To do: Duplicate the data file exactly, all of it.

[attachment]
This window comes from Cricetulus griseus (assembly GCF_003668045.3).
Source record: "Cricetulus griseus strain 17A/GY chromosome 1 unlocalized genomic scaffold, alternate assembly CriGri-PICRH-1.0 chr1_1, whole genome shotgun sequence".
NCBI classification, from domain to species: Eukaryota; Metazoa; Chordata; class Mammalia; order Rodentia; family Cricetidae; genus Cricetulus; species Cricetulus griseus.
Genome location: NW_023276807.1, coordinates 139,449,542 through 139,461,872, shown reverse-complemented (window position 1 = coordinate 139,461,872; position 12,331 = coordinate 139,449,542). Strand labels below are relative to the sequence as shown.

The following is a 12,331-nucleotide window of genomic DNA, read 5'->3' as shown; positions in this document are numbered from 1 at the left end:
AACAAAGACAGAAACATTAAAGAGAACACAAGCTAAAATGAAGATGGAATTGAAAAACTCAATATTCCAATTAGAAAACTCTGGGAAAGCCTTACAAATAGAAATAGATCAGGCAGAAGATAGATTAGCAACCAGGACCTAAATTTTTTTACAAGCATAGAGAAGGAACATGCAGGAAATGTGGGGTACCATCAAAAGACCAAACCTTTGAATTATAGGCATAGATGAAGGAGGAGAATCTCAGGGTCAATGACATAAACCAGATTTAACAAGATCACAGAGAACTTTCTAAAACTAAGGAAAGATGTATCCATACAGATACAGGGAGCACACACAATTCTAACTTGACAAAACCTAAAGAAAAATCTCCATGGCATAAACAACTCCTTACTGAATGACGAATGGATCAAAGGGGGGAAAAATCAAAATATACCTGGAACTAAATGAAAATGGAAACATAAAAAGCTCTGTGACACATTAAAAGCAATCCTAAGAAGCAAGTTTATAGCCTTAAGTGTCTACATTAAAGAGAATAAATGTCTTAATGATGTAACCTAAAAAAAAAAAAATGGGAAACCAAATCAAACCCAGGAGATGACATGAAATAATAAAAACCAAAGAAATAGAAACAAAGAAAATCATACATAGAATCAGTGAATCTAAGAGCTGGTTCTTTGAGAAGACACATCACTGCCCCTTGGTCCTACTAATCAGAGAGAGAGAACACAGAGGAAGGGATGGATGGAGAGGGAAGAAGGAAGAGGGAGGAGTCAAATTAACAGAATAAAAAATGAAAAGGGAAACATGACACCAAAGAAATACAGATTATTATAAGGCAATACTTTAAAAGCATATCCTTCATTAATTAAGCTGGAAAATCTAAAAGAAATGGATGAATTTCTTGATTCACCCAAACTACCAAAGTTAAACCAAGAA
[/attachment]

This window comes from Cricetulus griseus (assembly GCF_003668045.3).
Source record: "Cricetulus griseus strain 17A/GY chromosome 1 unlocalized genomic scaffold, alternate assembly CriGri-PICRH-1.0 chr1_1, whole genome shotgun sequence".
NCBI classification, from domain to species: Eukaryota; Metazoa; Chordata; class Mammalia; order Rodentia; family Cricetidae; genus Cricetulus; species Cricetulus griseus.
Genome location: NW_023276807.1, coordinates 139,449,542 through 139,461,872, shown reverse-complemented (window position 1 = coordinate 139,461,872; position 12,331 = coordinate 139,449,542). Strand labels below are relative to the sequence as shown.

The following is a 12,331-nucleotide window of genomic DNA, read 5'->3' as shown; positions in this document are numbered from 1 at the left end:
AACAAAGACAGAAACATTAAAGAGAACACAAGCTAAAATGAAGATGGAATTGAAAAACTCAATATTCCAATTAGAAAACTCTGGGAAAGCCTTACAAATAGAAATAGATCAGGCAGAAGATAGATTAGCAACCAGGACCTAAATTTTTTTACAAGCATAGAGAAGGAACATGCAGGAAATGTGGGGTACCATCAAAAGACCAAACCTTTGAATTATAGGCATAGATGAAGGAGGAGAATCTCAGGGTCAATGACATAAACCAGATTTAACAAGATCACAGAGAACTTTCTAAAACTAAGGAAAGATGTATCCATACAGATACAGGGAGCACACACAATTCTAACTTGACAAAACCTAAAGAAAAATCTCCATGGCATAAACAACTCCTTACTGAATGACGAATGGATCAAAGGGGGGAAAAATCAAAATATACCTGGAACTAAATGAAAATGGAAACATAAAAAGCTCTGTGACACATTAAAAGCAATCCTAAGAAGCAAGTTTATAGCCTTAAGTGTCTACATTAAAGAGAATAAATGTCTTAATGATGTAACCTAAAAAAAAAAAAATGGGAAACCAAATCAAACCCAGGAGATGACATGAAATAATAAAAACCAAAGAAATAGAAACAAAGAAAATCATACATAGAATCAGTGAATCTAAGAGCTGGTTCTTTGAGAAGACACATCACTGCCCCTTGGTCCTACTAATCAGAGAGAGAGAACACAGAGGAAGGGATGGATGGAGAGGGAAGAAGGAAGAGGGAGGAGTCAAATTAACAGAATAAAAAATGAAAAGGGAAACATGACACCAAAGAAATACAGATTATTATAAGGCAATACTTTAAAAGCATATCCTTCATTAATTAAGCTGGAAAATCTAAAAGAAATGGATGAATTTCTTGATTCACCCAAACTACCAAAGTTAAACCAAGAA